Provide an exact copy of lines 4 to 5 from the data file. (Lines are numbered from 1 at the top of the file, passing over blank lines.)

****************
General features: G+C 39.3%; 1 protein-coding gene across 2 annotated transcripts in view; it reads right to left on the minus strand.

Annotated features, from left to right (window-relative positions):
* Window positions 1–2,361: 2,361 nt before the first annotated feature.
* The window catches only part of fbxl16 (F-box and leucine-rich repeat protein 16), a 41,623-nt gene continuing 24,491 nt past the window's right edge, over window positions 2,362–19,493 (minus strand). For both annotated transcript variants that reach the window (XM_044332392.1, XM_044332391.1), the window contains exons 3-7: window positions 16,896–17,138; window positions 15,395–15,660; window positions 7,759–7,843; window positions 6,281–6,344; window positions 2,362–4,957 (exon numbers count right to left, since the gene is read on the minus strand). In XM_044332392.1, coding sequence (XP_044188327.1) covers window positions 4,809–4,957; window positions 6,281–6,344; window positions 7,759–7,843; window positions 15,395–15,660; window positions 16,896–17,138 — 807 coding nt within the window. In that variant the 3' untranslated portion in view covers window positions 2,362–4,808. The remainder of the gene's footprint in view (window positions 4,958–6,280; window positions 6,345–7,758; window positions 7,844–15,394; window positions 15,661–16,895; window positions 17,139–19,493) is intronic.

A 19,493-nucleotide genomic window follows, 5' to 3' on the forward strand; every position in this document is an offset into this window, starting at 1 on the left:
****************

* The window catches only part of fbxl16 (F-box and leucine-rich repeat protein 16), a 41,623-nt gene continuing 24,491 nt past the window's right edge, over window positions 2,362–19,493 (minus strand). For both annotated transcript variants that reach the window (XM_044332392.1, XM_044332391.1), the window contains exons 3-7: window positions 16,896–17,138; window positions 15,395–15,660; window positions 7,759–7,843; window positions 6,281–6,344; window positions 2,362–4,957 (exon numbers count right to left, since the gene is read on the minus strand). In XM_044332392.1, coding sequence (XP_044188327.1) covers window positions 4,809–4,957; window positions 6,281–6,344; window positions 7,759–7,843; window positions 15,395–15,660; window positions 16,896–17,138 — 807 coding nt within the window. In that variant the 3' untranslated portion in view covers window positions 2,362–4,808. The remainder of the gene's footprint in view (window positions 4,958–6,280; window positions 6,345–7,758; window positions 7,844–15,394; window positions 15,661–16,895; window positions 17,139–19,493) is intronic.

A 19,493-nucleotide genomic window follows, 5' to 3' on the forward strand; every position in this document is an offset into this window, starting at 1 on the left: